By Pat Kight, Oregon Sea Grant
When you live on a seismically active coastline and the news keeps repeating dire warnings about the coming “Big One,” it's easy to fall into denial – or despair. Oregon Sea Grant's Pat Corcoran wants Oregonians to take a different approach: Don't panic, face the reality of living on shaky ground and get prepared.
Oregon Sea Grant’s Pat Corcoran says, “The key is that whatever you do to prepare is going to be useful, whether it's an 8.0 [magnitude] quake or a 9.0. Doing something to prepare now is a lot better than doing nothing.” Image: Lynn Ketchum, Oregon State University.
"We need to find a sweet spot between fear and action,” said Corcoran, who for the past decade has worked with Oregon's coastal communities and state agencies on earthquake and tsunami preparedness. “What I try to do is temper the tendency of people to toggle between the poles of 'It won't happen here' and 'It will be so bad that there's no use worrying about it.' Both responses are a form of denial. The fact is, they do happen here. And there are lots of things we can do to prepare."
The Pacific Northwest sits just east of the Cascadia Subduction Zone, where a deep-sea tectonic plate is slipping inexorably under the North American continent. Researchers at Oregon State University (OSU) say it is inevitable that will trigger an earthquake of magnitude 8.0 to 9.0 or greater (the latter would be as strong as Japan's 2011 Tohoku quake). OSU oceanographer Chris Goldfinger, one of the world's leading experts on subduction zone earthquakes, says the geologic record and current seismic research indicate a 37 percent chance of such a quake in the next 50 years.
Corcoran, however, has seen that focusing on the extremes causes people to deny the “Big One” will ever happen – or leaves them thinking there's nothing they can do to prepare.
Oregon Sea Grant’s Pat Corcoran saw for himself what a powerful tsunami can do when he visited Japan a year after the devastating 2011 Tohoku quake. Image: Pat Corcoran.
“My approach is to persuade them not to let the fear of thinking about a 9.0 earthquake paralyze them into inaction,” he said. “The key is that whatever you do to prepare is going to be useful, whether it's an 8.0 [magnitude] quake or a 9.0. Doing something to prepare now is a lot better than doing nothing.”
For coastal residents and visitors, “doing something” might mean preparing household and business disaster-emergency kits for home and car, practicing family earthquake drills or identifying and regularly walking the nearest tsunami evacuation route.
Corcoran's efforts have already sparked discussion and informed others about the desirability of relocating schools and emergency services out of tsunami hazard zones, setting up neighborhood supply caches on high ground and holding regular community-wide disaster drills. Even inland cities like Portland are starting to prepare for fallen bridges and other urban destruction from a major earthquake or a tsunami-driven surge of water up the Columbia River.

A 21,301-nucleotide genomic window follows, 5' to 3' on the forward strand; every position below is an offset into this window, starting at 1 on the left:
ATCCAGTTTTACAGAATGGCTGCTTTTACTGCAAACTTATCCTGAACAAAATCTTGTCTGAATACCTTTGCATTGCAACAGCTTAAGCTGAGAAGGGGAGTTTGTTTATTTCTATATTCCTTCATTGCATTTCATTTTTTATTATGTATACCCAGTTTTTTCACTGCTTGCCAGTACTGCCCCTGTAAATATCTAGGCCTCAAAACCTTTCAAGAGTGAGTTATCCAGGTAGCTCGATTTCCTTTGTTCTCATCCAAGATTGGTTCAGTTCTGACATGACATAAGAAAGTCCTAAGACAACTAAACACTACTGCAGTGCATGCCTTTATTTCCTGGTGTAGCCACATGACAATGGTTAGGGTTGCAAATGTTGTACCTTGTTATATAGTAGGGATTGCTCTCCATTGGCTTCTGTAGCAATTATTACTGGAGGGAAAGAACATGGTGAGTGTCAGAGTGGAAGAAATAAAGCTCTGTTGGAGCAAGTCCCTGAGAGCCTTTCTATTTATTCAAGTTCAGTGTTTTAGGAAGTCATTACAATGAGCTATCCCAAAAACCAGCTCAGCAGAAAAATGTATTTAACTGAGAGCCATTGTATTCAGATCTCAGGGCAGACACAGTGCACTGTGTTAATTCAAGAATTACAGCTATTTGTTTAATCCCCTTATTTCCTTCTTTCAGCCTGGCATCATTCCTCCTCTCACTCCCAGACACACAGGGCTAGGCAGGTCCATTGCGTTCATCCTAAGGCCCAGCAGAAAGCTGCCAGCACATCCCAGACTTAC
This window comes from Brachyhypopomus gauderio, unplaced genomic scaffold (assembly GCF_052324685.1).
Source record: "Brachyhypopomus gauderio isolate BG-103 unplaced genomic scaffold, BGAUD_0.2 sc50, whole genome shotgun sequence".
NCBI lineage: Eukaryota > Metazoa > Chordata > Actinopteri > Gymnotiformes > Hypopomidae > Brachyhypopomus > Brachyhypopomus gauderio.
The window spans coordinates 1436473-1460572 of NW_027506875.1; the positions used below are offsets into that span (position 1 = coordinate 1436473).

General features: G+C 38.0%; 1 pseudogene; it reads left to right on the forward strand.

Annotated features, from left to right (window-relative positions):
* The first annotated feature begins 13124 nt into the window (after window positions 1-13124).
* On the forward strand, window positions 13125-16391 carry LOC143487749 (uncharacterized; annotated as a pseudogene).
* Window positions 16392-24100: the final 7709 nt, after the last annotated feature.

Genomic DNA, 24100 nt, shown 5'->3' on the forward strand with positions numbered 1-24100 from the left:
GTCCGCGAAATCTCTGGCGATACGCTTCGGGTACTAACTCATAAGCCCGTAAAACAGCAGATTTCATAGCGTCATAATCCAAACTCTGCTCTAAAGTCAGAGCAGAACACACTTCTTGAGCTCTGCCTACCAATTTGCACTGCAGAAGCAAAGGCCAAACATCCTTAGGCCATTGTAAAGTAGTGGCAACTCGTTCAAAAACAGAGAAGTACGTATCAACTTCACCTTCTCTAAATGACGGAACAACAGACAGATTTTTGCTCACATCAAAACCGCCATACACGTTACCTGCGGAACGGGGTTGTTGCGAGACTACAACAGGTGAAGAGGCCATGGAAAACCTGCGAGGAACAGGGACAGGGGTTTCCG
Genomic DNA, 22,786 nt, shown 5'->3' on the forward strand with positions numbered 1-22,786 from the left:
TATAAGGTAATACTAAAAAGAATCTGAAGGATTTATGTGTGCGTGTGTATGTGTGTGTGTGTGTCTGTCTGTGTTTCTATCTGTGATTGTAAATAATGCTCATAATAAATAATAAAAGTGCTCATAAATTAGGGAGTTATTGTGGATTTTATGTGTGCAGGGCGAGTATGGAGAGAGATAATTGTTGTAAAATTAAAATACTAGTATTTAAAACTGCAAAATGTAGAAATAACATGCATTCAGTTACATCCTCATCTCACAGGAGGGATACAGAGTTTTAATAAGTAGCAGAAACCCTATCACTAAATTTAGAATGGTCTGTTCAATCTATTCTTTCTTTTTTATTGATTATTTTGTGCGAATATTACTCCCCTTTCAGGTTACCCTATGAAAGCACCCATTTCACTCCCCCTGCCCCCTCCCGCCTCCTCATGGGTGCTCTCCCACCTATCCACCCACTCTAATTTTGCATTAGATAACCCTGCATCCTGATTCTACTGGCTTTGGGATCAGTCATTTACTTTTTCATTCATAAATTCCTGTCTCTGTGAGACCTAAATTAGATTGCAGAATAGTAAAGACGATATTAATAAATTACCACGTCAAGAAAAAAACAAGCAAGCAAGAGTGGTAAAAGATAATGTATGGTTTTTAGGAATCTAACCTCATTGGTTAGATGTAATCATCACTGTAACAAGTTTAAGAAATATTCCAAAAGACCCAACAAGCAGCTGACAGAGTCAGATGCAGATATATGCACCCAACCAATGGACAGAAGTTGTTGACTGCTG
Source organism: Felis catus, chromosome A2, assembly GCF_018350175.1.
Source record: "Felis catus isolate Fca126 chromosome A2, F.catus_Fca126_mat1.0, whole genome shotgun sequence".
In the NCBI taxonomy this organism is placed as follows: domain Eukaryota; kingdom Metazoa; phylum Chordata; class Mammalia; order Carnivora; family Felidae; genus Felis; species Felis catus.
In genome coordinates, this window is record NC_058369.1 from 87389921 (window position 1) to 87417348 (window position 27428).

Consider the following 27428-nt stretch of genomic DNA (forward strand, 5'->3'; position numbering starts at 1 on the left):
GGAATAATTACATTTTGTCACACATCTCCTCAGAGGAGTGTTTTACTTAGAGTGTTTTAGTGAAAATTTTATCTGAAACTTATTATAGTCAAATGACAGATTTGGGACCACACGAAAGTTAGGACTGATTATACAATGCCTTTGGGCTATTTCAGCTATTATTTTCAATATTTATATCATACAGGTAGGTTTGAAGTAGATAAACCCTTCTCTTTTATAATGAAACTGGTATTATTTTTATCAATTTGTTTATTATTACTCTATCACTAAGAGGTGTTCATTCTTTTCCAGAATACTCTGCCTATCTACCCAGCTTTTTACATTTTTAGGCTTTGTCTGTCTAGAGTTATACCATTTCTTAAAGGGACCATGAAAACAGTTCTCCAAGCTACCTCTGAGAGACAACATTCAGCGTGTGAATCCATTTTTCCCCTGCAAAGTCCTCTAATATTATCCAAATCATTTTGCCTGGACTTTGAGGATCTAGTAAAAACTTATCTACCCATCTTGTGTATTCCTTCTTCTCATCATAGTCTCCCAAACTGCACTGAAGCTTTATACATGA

A subject of frequent media interviews, Corcoran has been featured in the New York Times, on Oregon Public Broadcasting (OPB), and elsewhere. He coordinated with the Oregon Department of Geology and Mineral Industries and Office of Emergency Management to give coastal communities access to refined maps and new evacuation route signage. He contributed to OPB's documentary Unprepared, viewed by more than 240,000 people, and its associated “Aftershock” website, which drew a quarter-million visitors in its first six months.
Corcoran's efforts are a continuation of more than two decades of Oregon Sea Grant (OSG) work with stakeholders and state agencies to increase disaster preparedness on the Oregon coast.
Starting in the 1990s, then-OSG Extension coastal hazards specialist Jim Good (now a professor emeritus with the OSU College of Earth, Ocean, and Atmospheric Sciences) helped convene meetings that brought together scientists, engineers, state and local officials and coastal stakeholders to begin talking about ways to increase the region's ability to withstand and recover from a major offshore earthquake and tsunami.
Former Oregon Sea Grant Extension specialist Jim Good helped create the iconic tsunami hazard signs adopted by Japan, Thailand and other countries in seismically active regions. Image: Tom Weeks, Oregon State University.
Good's work sparked collaboration around the region, and produced, among other things, the iconic tsunami hazard signs common along the Oregon coast. (The design has been adopted by Japan, Thailand and other countries in seismically active regions).
Corcoran acknowledges that a magnitude 9 earthquake and tsunami – what he calls "the largest of the large" – could devastate coastal communities and destroy infrastructure throughout western Oregon and Washington, including roads, bridges, water and sewer lines and the power grid.
But he adds that a more probable scenario is an earthquake closer to "the average side of large." He suggests that people start by preparing for the "most likely next event" – and that doesn't necessarily mean the destruction of western Oregon as we know it. "Everything you need to do to prepare for a magnitude 8 earthquake also prepares you for a magnitude 9," Corcoran said. "Start with the doable, and build on that."